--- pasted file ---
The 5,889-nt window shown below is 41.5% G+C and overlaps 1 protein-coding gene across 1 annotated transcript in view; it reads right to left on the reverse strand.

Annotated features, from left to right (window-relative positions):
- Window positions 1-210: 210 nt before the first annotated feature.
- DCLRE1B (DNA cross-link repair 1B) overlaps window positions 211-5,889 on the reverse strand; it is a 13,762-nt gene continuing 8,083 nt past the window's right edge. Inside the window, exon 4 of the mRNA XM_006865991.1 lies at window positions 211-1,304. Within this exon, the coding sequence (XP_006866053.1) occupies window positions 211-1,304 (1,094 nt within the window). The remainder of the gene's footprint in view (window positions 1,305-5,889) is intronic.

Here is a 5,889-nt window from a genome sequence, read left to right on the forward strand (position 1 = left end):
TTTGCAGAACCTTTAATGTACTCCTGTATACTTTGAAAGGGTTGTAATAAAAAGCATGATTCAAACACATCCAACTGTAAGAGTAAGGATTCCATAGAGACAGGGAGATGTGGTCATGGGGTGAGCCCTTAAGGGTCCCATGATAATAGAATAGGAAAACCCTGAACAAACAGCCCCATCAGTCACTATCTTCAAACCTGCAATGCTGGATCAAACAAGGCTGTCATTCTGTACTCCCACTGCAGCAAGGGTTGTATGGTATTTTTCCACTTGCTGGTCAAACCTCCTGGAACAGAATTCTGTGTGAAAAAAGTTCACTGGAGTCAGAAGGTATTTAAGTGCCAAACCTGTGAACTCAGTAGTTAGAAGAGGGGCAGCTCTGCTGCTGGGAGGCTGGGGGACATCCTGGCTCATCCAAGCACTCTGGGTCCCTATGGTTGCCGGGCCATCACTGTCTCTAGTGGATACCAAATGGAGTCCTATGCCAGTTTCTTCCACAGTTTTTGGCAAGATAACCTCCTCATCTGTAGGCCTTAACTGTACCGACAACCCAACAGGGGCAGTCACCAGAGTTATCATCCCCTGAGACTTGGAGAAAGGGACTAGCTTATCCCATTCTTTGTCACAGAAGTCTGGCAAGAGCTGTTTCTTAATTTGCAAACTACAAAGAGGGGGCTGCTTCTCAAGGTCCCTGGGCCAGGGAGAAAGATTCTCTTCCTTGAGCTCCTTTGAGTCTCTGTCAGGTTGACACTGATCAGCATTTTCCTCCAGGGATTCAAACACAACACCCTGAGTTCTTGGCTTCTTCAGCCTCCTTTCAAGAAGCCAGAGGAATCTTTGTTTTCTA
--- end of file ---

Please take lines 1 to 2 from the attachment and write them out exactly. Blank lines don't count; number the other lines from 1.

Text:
The 5,889-nt window shown below is 41.5% G+C and overlaps 1 protein-coding gene across 1 annotated transcript in view; it reads right to left on the reverse strand.

Annotated features, from left to right (window-relative positions):